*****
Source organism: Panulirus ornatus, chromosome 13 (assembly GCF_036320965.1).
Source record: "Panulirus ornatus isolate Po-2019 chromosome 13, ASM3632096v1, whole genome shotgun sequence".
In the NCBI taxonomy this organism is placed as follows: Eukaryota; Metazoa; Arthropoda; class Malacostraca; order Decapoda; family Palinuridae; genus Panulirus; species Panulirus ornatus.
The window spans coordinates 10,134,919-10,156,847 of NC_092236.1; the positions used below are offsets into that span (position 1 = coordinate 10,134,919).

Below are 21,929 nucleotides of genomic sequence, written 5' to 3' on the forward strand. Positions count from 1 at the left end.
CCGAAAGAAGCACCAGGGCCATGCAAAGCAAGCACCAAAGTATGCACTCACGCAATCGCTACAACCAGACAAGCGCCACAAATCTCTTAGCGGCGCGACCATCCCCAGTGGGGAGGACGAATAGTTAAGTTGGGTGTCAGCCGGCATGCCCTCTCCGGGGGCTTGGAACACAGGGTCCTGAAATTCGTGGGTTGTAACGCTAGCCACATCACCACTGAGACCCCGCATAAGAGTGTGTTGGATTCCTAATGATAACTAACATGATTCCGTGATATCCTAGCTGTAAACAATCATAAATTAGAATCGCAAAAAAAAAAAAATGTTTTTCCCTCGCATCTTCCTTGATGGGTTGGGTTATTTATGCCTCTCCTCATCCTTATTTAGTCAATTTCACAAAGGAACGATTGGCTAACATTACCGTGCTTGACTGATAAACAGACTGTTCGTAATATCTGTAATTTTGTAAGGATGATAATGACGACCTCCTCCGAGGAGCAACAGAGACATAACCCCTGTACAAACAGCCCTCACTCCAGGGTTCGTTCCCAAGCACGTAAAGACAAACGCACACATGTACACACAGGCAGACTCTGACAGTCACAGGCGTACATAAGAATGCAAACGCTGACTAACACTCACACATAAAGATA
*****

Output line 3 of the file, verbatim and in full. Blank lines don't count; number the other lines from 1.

In the NCBI taxonomy this organism is placed as follows: Eukaryota; Metazoa; Arthropoda; class Malacostraca; order Decapoda; family Palinuridae; genus Panulirus; species Panulirus ornatus.